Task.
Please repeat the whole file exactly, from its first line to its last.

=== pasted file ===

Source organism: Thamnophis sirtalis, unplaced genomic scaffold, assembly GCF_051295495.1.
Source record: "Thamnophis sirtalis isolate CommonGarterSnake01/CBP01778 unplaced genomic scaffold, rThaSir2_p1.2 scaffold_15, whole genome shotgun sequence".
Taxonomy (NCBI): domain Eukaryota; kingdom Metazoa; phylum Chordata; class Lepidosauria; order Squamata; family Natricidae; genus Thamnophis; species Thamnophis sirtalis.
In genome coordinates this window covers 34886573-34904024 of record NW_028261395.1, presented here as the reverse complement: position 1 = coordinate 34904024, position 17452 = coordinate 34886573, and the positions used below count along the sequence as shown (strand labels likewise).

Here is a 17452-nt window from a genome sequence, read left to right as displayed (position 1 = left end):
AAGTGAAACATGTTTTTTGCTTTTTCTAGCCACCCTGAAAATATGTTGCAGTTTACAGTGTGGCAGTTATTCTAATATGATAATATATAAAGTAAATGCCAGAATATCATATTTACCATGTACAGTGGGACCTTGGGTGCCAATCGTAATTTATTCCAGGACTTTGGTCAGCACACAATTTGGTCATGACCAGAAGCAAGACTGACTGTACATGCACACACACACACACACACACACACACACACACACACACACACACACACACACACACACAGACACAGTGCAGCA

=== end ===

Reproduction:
Source organism: Thamnophis sirtalis, unplaced genomic scaffold, assembly GCF_051295495.1.
Source record: "Thamnophis sirtalis isolate CommonGarterSnake01/CBP01778 unplaced genomic scaffold, rThaSir2_p1.2 scaffold_15, whole genome shotgun sequence".
Taxonomy (NCBI): domain Eukaryota; kingdom Metazoa; phylum Chordata; class Lepidosauria; order Squamata; family Natricidae; genus Thamnophis; species Thamnophis sirtalis.
In genome coordinates this window covers 34886573-34904024 of record NW_028261395.1, presented here as the reverse complement: position 1 = coordinate 34904024, position 17452 = coordinate 34886573, and the positions used below count along the sequence as shown (strand labels likewise).

Here is a 17452-nt window from a genome sequence, read left to right as displayed (position 1 = left end):
AAGTGAAACATGTTTTTTGCTTTTTCTAGCCACCCTGAAAATATGTTGCAGTTTACAGTGTGGCAGTTATTCTAATATGATAATATATAAAGTAAATGCCAGAATATCATATTTACCATGTACAGTGGGACCTTGGGTGCCAATCGTAATTTATTCCAGGACTTTGGTCAGCACACAATTTGGTCATGACCAGAAGCAAGACTGACTGTACATGCACACACACACACACACACACACACACACACACACACACACACACACACACACACACACAGACACAGTGCAGCA